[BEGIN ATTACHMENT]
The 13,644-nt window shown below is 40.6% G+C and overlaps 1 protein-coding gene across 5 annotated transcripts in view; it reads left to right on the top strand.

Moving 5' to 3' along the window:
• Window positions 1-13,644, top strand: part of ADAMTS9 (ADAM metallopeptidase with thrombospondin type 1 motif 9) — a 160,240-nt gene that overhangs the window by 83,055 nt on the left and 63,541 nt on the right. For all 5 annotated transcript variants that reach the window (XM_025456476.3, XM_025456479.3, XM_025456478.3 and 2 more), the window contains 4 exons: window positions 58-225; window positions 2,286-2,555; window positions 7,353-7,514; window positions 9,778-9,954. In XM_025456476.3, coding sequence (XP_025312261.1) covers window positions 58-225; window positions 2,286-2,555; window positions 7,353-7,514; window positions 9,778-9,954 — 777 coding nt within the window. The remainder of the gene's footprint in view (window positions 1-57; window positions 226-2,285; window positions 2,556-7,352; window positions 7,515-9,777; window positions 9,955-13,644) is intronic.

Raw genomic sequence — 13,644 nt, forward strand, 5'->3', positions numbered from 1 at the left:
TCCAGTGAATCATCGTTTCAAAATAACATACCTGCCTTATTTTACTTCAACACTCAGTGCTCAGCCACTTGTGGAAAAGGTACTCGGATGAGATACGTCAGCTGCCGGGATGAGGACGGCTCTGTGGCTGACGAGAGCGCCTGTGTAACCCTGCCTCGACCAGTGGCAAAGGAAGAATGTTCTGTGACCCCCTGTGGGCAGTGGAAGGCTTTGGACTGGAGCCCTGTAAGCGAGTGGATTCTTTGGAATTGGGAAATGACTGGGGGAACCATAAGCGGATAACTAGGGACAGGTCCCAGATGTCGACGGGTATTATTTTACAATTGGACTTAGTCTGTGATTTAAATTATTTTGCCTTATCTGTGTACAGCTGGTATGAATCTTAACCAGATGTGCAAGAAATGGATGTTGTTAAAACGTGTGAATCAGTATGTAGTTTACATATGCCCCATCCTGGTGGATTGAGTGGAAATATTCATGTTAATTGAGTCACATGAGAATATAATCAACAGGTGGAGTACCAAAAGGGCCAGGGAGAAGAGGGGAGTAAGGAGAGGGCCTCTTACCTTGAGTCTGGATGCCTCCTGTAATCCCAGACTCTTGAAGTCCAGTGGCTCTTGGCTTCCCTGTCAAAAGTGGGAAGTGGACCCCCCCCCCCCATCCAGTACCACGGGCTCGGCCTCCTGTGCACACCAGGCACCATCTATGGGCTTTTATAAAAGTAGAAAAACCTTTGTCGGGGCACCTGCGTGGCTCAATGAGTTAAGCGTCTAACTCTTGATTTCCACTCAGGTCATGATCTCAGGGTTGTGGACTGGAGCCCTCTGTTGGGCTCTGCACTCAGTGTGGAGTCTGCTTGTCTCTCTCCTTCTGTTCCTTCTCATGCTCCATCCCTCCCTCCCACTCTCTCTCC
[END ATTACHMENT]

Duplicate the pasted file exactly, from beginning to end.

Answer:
The 13,644-nt window shown below is 40.6% G+C and overlaps 1 protein-coding gene across 5 annotated transcripts in view; it reads left to right on the top strand.

Moving 5' to 3' along the window:
• Window positions 1-13,644, top strand: part of ADAMTS9 (ADAM metallopeptidase with thrombospondin type 1 motif 9) — a 160,240-nt gene that overhangs the window by 83,055 nt on the left and 63,541 nt on the right. For all 5 annotated transcript variants that reach the window (XM_025456476.3, XM_025456479.3, XM_025456478.3 and 2 more), the window contains 4 exons: window positions 58-225; window positions 2,286-2,555; window positions 7,353-7,514; window positions 9,778-9,954. In XM_025456476.3, coding sequence (XP_025312261.1) covers window positions 58-225; window positions 2,286-2,555; window positions 7,353-7,514; window positions 9,778-9,954 — 777 coding nt within the window. The remainder of the gene's footprint in view (window positions 1-57; window positions 226-2,285; window positions 2,556-7,352; window positions 7,515-9,777; window positions 9,955-13,644) is intronic.

Raw genomic sequence — 13,644 nt, forward strand, 5'->3', positions numbered from 1 at the left:
TCCAGTGAATCATCGTTTCAAAATAACATACCTGCCTTATTTTACTTCAACACTCAGTGCTCAGCCACTTGTGGAAAAGGTACTCGGATGAGATACGTCAGCTGCCGGGATGAGGACGGCTCTGTGGCTGACGAGAGCGCCTGTGTAACCCTGCCTCGACCAGTGGCAAAGGAAGAATGTTCTGTGACCCCCTGTGGGCAGTGGAAGGCTTTGGACTGGAGCCCTGTAAGCGAGTGGATTCTTTGGAATTGGGAAATGACTGGGGGAACCATAAGCGGATAACTAGGGACAGGTCCCAGATGTCGACGGGTATTATTTTACAATTGGACTTAGTCTGTGATTTAAATTATTTTGCCTTATCTGTGTACAGCTGGTATGAATCTTAACCAGATGTGCAAGAAATGGATGTTGTTAAAACGTGTGAATCAGTATGTAGTTTACATATGCCCCATCCTGGTGGATTGAGTGGAAATATTCATGTTAATTGAGTCACATGAGAATATAATCAACAGGTGGAGTACCAAAAGGGCCAGGGAGAAGAGGGGAGTAAGGAGAGGGCCTCTTACCTTGAGTCTGGATGCCTCCTGTAATCCCAGACTCTTGAAGTCCAGTGGCTCTTGGCTTCCCTGTCAAAAGTGGGAAGTGGACCCCCCCCCCCCATCCAGTACCACGGGCTCGGCCTCCTGTGCACACCAGGCACCATCTATGGGCTTTTATAAAAGTAGAAAAACCTTTGTCGGGGCACCTGCGTGGCTCAATGAGTTAAGCGTCTAACTCTTGATTTCCACTCAGGTCATGATCTCAGGGTTGTGGACTGGAGCCCTCTGTTGGGCTCTGCACTCAGTGTGGAGTCTGCTTGTCTCTCTCCTTCTGTTCCTTCTCATGCTCCATCCCTCCCTCCCACTCTCTCTCC